Romney could mean disaster for US-China relations

COMPELLING READ: Former top Asian banker Stephen Roach, now at Yale, argues that were Mitt Romney to win the presidency in November things would go wrong… fast.

How Romney could go wrong from Day 1
By Stephen Roach

True to his word as a candidate, a few hours after taking office as US president on January 20, 2013, Mitt Romney issued his first executive order, declaring China guilty of currency manipulation. In accordance with the Omnibus Trade and Competitiveness Act of 1988, President Romney’s act triggered immediate negotiations between US and Chinese officials. But the negotiations stalled and both parties blamed the other in press releases.

In early February, in his first State of the Union address, Mr Romney said: “Enough is enough. It is high time for China to play by our rules.” Congress roared its approval and within a week, overwhelming bipartisan majorities of both houses passed the Defend America Trade Act of 2013. Modelled on the currency manipulation “remedies” of countervailing tariffs first proposed in 2005, DATA was signed into law on President’s Day, February 18 2013. China was quickly deemed to
be in violation of the new statute.

At that point negotiations took on a new urgency. But the new leaders in both countries were in no mood for compromise and the talks failed.

In accordance with the provisions of DATA, Washington slapped immediate tariffs of 20 per cent on all Chinese products entering the US.

As plants shut down across China, Beijing declared this to be an act of economic war and filed a complaint with the World Trade Organisation. Li Keqiang, newly installed as premier, announced after the National People’s Congress in March that China had no patience to endure a WTO dispute process that could take anywhere from two to five years to run its course.

China’s Ministry of Commerce then announced retaliatory tariffs of 20 per cent on all US exports to China. This hit growth-starved America right between the eyes. With $104bn of American-made goods sold in Chinese markets in 2011, China had become the US’s third-largest and its fastest-growing export market. To add insult to injury, China-dependent Walmart announced average price increases of 5 per cent. Other retailers followed suit. Talk of stagflation was in the air and hard pressed American consumers hunkered down further. US financial markets swooned. The stock market was hit by pressures on profit margins, growth and inflation. The bond market was also unnerved by the realisation that the Federal Reserve was seriously behind the curve. With good reason. After its meeting in June 2013, the Fed reaffirmed its ever-extending commitment to keep its benchmark policy rate near zero through 2015, and even dangled the possibility of yet another round of quantitative easing, QE4. Yields on 10-year Treasuries moved back above 4 per cent and stocks fell sharply further.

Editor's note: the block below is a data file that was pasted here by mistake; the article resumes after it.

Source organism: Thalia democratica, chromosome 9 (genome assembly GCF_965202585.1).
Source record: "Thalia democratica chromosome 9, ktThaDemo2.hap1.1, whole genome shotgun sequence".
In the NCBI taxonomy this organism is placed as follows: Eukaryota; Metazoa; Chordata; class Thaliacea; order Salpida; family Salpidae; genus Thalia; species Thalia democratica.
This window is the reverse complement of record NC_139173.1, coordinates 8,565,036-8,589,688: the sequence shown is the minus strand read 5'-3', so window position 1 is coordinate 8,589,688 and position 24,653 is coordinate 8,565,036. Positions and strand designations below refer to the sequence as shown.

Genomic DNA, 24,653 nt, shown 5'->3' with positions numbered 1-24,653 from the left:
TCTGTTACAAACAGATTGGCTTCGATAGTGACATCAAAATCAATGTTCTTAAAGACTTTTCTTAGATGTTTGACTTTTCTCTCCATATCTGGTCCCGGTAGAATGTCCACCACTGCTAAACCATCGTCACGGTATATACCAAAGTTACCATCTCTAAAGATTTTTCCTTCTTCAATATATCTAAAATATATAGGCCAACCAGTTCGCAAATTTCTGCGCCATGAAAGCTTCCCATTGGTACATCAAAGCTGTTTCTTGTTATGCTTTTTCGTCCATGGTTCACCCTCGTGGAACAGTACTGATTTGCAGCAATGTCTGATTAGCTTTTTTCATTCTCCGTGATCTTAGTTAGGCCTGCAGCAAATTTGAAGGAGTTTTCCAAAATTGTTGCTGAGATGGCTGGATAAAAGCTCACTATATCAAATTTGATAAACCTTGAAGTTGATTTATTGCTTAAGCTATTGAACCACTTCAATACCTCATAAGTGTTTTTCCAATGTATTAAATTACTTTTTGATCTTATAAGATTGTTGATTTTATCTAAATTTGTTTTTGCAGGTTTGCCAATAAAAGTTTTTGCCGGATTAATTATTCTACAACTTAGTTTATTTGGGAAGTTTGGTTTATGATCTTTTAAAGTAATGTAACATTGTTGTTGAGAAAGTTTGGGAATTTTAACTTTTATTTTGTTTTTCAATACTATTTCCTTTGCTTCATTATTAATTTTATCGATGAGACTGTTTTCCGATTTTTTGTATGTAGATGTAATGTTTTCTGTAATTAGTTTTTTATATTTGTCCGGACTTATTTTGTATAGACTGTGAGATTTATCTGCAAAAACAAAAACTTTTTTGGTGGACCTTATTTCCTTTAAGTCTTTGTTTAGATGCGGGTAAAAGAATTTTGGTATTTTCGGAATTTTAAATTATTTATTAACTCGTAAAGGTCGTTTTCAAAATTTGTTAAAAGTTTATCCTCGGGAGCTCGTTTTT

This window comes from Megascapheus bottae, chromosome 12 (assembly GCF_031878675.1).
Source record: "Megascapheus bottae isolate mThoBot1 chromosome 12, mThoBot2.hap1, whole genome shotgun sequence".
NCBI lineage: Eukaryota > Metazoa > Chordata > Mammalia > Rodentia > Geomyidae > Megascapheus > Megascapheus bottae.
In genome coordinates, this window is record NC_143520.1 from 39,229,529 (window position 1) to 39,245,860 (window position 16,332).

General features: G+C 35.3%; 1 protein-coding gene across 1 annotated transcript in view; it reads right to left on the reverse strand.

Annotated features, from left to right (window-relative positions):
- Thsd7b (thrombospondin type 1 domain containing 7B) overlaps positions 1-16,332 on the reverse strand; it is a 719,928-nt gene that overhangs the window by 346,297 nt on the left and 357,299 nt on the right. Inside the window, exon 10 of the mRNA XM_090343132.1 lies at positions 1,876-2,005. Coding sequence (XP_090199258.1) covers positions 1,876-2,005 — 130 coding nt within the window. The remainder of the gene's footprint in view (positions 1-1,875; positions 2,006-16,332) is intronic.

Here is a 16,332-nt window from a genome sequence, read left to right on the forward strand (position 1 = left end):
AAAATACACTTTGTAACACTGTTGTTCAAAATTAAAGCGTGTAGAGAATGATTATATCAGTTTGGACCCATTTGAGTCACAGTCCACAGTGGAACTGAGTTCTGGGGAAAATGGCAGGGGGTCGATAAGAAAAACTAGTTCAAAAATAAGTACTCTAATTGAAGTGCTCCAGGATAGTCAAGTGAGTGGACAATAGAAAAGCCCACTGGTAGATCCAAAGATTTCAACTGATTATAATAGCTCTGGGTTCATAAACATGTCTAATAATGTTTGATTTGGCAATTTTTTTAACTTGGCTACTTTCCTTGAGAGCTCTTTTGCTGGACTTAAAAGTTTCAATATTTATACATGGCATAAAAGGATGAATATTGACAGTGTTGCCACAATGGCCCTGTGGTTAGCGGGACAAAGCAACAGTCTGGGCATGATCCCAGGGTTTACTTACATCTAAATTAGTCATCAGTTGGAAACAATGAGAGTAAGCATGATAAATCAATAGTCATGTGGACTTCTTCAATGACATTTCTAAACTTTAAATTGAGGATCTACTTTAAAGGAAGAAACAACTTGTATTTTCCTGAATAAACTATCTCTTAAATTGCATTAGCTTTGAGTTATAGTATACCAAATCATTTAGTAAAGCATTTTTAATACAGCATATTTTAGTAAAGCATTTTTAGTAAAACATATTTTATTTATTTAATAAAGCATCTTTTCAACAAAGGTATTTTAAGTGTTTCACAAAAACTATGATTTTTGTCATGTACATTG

Feeling the heat from financial markets, Washington turned up the heat on China. Mr Romney called Congress back from its Independence Day holiday into a special session. By unanimous consent, Congress passed an amendment to DATA – upping the tariffs on China by another 10
percentage points.

At that point an indignant China turned to its own version of the big bazooka. The biggest foreign buyer of US debt was nowhere to be seen at the Treasury’s August 2013 auction. Long-term interest rates spiked and within weeks yields on 10-year Treasuries hit 7 per cent. The dollar plunged and the US stock market went into free fall. Just like that, the so-called exorbitant privilege of the haven asset vanished. When asked at a press conference why China would willingly
engage in actions that would undermine the value of more than $2tn in Treasuries and other dollar-based holdings, Zhou Xiaochuan, retiring governor of the People’s Bank of China, said: “This is not about risk-adjusted portfolio returns. We are defending our people against an act of economic war.”

By the autumn of 2013 there was little doubt of the severity of renewed recession in the US. Trade sanctions on China had backfired. Beleaguered American workers paid the highest price of all, as the unemployment rate shot back up above 10 per cent. A horrific policy blunder had confirmed that there was no bilateral fix for the multilateral trade imbalance of a savings-starved US economy.

In China, growth had slipped below the dreaded 6 per cent threshold and the new leadership was rolling out yet another investment stimulus for a still unbalanced and unstable Chinese economy. As the global economy slipped back into recession, the Great Crisis of 2008-09 suddenly looked like child’s play. Globalisation itself hung in the balance.

History warns us never to say never. We need only look at the legacy of US Senator Reed Smoot and Representative Willis Hawley, who sponsored the infamous Tariff Act of 1930 – America’s worst economic policy blunder. Bad dreams can – and have – become reality.

The writer is a senior fellow at Yale University and a former chairman of Morgan Stanley Asia. The article is based on an essay for Caixin online.

This compelling read was recommended by AIIA NSW President Colin Chapman.

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